I'm looking for a function that measures if a vector component dominates all the rest. Let

$$ \mathbf{v} = [v_1, v_2, \ldots, v_n] $$

and assume that it is L2 normalized, $|\mathbf{v}|_2 = \sqrt{\sum_{i=1}^n v_i^2} = 1$. If it helps, consider $\mathbf{v}$ a normalized unit vector from a matrix diagonalization.

The function $\theta$ should be maximized when:

$$v_i=1,v_{j \neq i}=0 \rightarrow \theta=1$$

and it should be small (on average) when the components are drawn from a standard normal distribution:

$$v_i = \mathcal{N}(0,\sigma^2=1)$$

but should somehow vary in a "reasonable" way in-between.

  • 1
    $\begingroup$ It seems you are considering the inequality between the components in $v$. You may want to use Gini coefficient (en.wikipedia.org/wiki/Gini_coefficient). (Imagine $v$ as a vector of people's income in a nation.) Another measure could be $D(v)\equiv n\times\{median(v) - mean(v)\}$ when $n>2$? If $v$ was drawn from a symmetric distribution, $D(v)=0$. In your case $v = (0,0,\dots,1)$, $D(v)=1$. $\endgroup$ – semibruin May 21 '15 at 16:32
  • $\begingroup$ The Gini coefficient is perfect, thanks for introducing it to me! To make it work for my example, I simply used $v_i^2$ and scaled gini coefficient $g \rightarrow 2(g-(1/2))$. This gives 0 for a uniform distribution and one for my test case. Please post this as an answer so I can accept it. $\endgroup$ – Hooked May 21 '15 at 16:51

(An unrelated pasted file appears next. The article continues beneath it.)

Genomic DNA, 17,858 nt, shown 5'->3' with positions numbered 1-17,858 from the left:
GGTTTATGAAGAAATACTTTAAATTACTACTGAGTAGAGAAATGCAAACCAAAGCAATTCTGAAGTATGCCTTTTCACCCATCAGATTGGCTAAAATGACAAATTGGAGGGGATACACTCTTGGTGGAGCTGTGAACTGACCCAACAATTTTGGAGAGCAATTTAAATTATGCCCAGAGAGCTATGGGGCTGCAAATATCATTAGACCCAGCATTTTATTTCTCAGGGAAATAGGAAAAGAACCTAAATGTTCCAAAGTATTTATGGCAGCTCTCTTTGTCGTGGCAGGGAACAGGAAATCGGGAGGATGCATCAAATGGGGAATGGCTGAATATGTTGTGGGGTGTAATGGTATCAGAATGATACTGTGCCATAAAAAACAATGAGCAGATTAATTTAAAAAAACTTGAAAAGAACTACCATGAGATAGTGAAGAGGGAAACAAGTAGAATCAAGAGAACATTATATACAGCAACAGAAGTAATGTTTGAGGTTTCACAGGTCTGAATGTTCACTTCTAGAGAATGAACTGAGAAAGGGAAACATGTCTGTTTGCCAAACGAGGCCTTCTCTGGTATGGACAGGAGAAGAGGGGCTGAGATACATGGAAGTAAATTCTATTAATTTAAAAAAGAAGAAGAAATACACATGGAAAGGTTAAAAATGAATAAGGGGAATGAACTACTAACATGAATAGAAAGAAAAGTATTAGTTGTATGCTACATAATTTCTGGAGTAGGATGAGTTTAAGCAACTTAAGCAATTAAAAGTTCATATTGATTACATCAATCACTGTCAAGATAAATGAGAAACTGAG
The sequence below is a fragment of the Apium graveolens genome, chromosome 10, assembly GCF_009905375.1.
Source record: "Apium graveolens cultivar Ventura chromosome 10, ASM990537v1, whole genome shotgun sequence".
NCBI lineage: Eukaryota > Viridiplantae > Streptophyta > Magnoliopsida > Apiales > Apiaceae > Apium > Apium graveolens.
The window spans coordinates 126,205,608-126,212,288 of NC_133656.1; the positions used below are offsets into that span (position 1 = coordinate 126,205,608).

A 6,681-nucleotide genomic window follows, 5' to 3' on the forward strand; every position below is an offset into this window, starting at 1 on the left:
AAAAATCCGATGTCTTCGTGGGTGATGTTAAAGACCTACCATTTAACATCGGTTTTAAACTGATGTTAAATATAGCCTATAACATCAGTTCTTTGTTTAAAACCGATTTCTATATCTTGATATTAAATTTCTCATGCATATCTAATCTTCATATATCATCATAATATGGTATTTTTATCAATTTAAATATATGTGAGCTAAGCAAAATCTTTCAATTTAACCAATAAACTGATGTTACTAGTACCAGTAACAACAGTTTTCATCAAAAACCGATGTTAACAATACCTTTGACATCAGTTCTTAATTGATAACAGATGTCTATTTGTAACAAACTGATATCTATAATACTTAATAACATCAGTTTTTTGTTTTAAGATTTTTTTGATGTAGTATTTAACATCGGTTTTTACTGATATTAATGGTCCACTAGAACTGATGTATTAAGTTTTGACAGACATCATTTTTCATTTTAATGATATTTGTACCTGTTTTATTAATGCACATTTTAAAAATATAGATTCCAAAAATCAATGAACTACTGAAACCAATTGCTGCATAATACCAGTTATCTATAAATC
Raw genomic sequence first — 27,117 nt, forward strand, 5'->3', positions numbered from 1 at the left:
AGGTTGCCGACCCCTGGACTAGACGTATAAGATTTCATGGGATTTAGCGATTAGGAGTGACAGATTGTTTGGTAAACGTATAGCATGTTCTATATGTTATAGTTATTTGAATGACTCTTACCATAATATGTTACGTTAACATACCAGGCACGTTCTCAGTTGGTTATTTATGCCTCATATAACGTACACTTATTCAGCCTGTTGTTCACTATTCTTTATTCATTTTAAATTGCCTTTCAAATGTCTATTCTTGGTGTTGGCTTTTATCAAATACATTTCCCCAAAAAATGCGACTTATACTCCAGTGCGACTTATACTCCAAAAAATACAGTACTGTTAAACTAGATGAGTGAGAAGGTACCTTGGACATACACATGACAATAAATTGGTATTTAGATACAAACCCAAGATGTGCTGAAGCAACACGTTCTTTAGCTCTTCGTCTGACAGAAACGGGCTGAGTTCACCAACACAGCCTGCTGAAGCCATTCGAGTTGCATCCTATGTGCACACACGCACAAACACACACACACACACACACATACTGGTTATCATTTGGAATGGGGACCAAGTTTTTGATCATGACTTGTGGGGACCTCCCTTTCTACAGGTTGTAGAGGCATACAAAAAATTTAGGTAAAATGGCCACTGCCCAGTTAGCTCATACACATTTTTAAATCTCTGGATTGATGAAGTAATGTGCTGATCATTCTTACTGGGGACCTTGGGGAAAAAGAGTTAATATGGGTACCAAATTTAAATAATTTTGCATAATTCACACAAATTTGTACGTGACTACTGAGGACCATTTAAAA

For a vector $v$, set

$$ Z(v) = \frac{\max |v_i|}{\sqrt{\sum_i v_i^2}} $$

Then for vectors of length $n$.

$$ Z(0, 0, \ldots, 1, \ldots, 0) = 1$$


$$ Z(a, a, \ldots, a) = \frac{1}{\sqrt{n}} $$

These are the maximum and minimum values, because on one hand

$$ \max |v_i| = \max \sqrt{v_i^2} \leq \sqrt{\sum_i v_i^2} $$

and on the other

$$ \sqrt{\sum_i v_i^2} \leq \sqrt{\sum_i \max_j{v_j^2}} = \sqrt{n \max_j{v_j^2}} = \sqrt{n} \max{|v_i|} $$

So that's a function with your desired property that maps $R^n$ into the interval $\left[ \frac{1}{\sqrt{n}}, 1 \right]$. You can then choose any monotonic function $M: \left[ \frac{1}{\sqrt{n}}, 1 \right] \rightarrow [0, 1]$ to post compose with.

| cite | improve this answer | |

Your Answer

By clicking “Post Your Answer”, you agree to our terms of service, privacy policy and cookie policy

Not the answer you're looking for? Browse other questions tagged or ask your own question.